Blessed Sacrament students learn – about life, love

Elizabeth Stewart was beloved by the entire school body at Blessed Sacrament School in Wichita. (Courtesy photo)

Most students aren’t sure what they want to major in after they graduate from high school. Alison Moore knew exactly what she wanted to do. And 28 years later she is still fulfilling those plans.
Moore volunteered for a week-long ARC camp (now known as Ability Point) while fulfilling her senior service hours at Kapaun Mt. Carmel High School.
“I remember going the first day and coming home in tears thinking I cannot do this. I’d never been around people with special needs. I didn’t know what to do and I was terrified.”

Overcoming difficulties

She was a 17-year-old working with people with a variety of special needs, most of whom were older than she was.

“They couldn’t wipe their mouths. I had to do it. I told mom, I can’t do it. By the end of the week, it was…holy cow! I know what I’m going to do. I want to work with special needs students.”

After high school, she worked for Rainbows United while attending Wichita State University. In 2003 she graduated with an elementary education degree with an Early Childhood endorsement. Moore taught preschool for a decade at St. Jude School in Wichita. About five years into her teaching career the principal, Dan Dester, suggested she go back for a master’s degree in administration.

Plans changed

She took his advice – almost. Three years later she was about to receive a master’s degree in special education from Wichita State University when the Holy Spirit stepped in to redirect her plans.

About a week before she was to graduate, one of Moore’s daughters forgot to take her lunch with her to Blessed Sacrament School.
“I was walking in the crosswalk when Mr. Dester saw me and asked, ‘Ali, have you graduated?’ I said next week,” He said: “I have a job for you!”

They talked about the school’s Learning Strategies Program but Dester had a vision of Blessed Sacrament moving forward in the area of special education.

“So I went to St. Jude – they let me out of my contract and started working here,” she said.
(Dester is now the principal of Trinity Catholic High School in Hutchinson.)

Back at Blessed Sacrament

So, Moore was back at Blessed Sacrament, the school she attended Kindergarten through eighth grade, but as a teacher.

She said it took her two years of working in Blessed Sacrament’s Learning Strategies Room to figure out the variety of techniques and accommodations put in place to address the specific needs of each student. “All students learn differently and the challenge is to figure out what is going to work for students to make them the most successful in the classroom.”

In 2005 Blessed Sacrament applied for and received a grant through the Holy Family Special Needs Foundation. The grant allowed them to increase Moore’s hours to full-time and hire a para to serve Blessed Sacrament students with more significant needs.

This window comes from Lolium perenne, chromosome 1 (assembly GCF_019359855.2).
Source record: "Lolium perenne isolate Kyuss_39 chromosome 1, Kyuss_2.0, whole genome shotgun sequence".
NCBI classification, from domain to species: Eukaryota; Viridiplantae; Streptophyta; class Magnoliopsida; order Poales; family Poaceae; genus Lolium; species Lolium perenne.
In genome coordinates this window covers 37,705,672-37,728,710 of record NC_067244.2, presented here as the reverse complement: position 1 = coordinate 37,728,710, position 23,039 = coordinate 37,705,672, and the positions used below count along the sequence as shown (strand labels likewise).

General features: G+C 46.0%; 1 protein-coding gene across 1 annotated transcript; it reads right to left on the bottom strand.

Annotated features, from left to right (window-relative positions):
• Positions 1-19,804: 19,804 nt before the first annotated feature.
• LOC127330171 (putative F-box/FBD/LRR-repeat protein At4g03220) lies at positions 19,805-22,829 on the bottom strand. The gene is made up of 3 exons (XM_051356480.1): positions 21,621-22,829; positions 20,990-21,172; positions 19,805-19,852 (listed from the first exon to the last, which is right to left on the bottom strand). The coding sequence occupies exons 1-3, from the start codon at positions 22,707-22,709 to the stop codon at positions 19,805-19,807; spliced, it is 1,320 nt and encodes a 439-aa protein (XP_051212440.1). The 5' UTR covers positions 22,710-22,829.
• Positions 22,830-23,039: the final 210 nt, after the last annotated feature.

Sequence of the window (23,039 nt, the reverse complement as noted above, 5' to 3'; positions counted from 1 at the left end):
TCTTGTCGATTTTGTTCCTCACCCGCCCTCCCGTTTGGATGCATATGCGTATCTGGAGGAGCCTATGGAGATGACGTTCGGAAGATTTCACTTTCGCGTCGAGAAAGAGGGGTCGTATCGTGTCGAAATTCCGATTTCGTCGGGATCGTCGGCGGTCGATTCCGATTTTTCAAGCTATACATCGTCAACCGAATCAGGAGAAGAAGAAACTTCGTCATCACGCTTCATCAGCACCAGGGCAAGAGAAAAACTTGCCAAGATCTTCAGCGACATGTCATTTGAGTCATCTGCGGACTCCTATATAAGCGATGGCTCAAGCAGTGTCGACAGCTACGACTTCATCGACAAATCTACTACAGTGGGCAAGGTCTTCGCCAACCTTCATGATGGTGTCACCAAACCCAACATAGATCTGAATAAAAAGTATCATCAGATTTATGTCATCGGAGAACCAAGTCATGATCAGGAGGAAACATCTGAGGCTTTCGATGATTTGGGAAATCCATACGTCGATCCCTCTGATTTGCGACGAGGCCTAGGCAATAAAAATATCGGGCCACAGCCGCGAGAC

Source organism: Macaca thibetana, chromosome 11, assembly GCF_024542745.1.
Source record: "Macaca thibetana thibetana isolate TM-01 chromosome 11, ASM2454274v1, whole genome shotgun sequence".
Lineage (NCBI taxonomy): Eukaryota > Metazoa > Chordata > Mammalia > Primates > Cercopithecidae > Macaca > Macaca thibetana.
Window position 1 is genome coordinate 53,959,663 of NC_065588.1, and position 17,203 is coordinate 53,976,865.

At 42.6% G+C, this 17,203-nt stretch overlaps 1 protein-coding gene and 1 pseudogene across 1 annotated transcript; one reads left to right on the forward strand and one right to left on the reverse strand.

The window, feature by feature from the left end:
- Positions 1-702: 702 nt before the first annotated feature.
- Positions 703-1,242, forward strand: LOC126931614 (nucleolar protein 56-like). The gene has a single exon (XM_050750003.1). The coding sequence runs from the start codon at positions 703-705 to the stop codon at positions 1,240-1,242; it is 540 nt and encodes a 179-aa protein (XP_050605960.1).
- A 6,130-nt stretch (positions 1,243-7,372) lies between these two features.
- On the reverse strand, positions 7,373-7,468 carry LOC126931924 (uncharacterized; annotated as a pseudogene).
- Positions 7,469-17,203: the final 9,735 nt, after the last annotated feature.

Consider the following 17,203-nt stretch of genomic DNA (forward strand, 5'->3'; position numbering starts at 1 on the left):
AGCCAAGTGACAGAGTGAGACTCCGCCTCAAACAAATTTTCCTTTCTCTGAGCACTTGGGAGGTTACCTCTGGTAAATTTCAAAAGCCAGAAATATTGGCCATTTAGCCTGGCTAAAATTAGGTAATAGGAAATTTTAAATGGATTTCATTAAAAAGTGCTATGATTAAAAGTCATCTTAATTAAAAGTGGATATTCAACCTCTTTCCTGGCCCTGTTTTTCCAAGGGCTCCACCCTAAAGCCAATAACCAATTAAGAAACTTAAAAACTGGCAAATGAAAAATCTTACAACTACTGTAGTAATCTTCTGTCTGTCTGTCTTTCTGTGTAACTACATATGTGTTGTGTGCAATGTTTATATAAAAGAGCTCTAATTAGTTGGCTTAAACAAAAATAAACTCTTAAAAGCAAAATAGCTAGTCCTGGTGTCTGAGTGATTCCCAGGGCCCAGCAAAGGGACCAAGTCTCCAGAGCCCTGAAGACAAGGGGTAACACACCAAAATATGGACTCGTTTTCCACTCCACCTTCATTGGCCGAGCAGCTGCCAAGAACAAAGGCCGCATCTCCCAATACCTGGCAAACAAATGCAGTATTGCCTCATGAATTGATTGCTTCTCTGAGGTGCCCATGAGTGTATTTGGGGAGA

Moore now works in the school’s Holy Family Room with students with special needs through the Holy Family Special Needs Foundation. The endorsement specifies that she has specific skills in a specific subject area.

Elizabeth Stewart loved by all

One of the students Alison Moore mentored was Elizabeth Stewart, a second grader born with a rare neuromuscular disease called spinal muscular atrophy.

“She was the coolest kid I ever worked with,” Moore said. “She was an old soul. She was funny and sarcastic. If you were to interview the entire school they would all say how much they loved her. She had the best attitude. She loved coming to school.”

Elizabeth, who attended Blessed Sacrament School in preschool, couldn’t return during her kindergarten year – when the Covid epidemic was at its worst – because she was medically fragile. Her mother, Annie Stewart, homeschooled Elizabeth but when her first-grade year rolled around, Elizabeth was eager to get back to burning rubber in the halls of Blessed Sacrament.

“She was upbeat, positive, and fantastic,” Moore said. “It was a learning experience for the other kids because they had never had anybody in their classroom who used a wheelchair. They learned quickly to move out of the way – she could maneuver that wheelchair like a champ.”

Mother assisted her

Annie assisted Elizabeth throughout the school day. Moore added that the school made adjustments wherever and whenever needed to help Elizabeth thrive, including physical education and at dance parties.

“Every day, I thanked God for placing Elizabeth and Annie in our school we are all better people for knowing them,” she said.
To the shock of all who loved her, Elizabeth passed away on Feb. 4.

“It was unexpected…nobody was prepared for it. She had been sick but no one expected that.”
Blessed Sacrament students took part in a Mass celebrated for Elizabeth to help them process her death and make the transition to a school without her.

But the students had also embraced Elizabeth’s mother who had become a significant figure in the school.

She’s back

“When Elizabeth passed away the kids said they loved Mrs. Stewart and asked if she was coming back,” Moore said.

Annie taught third grade before becoming a full-time caregiver for Elizabeth. In the fall she will again be joining the Blessed Sacrament staff as a second grade teacher.

“God works in mysterious ways!” Moore said.

Annie said the school community helped Elizabeth know confidence as a young girl with disabilities. “School was a place to have fun with her shining personality, socialize, engage with lessons, and come into her own faith,” she said, adding: “Elizabeth will forever be a part of who I am.”

Annie said she was in awe of the opportunity to continue giving back to Blessed Sacrament School the way Elizabeth did. “It feels so right!”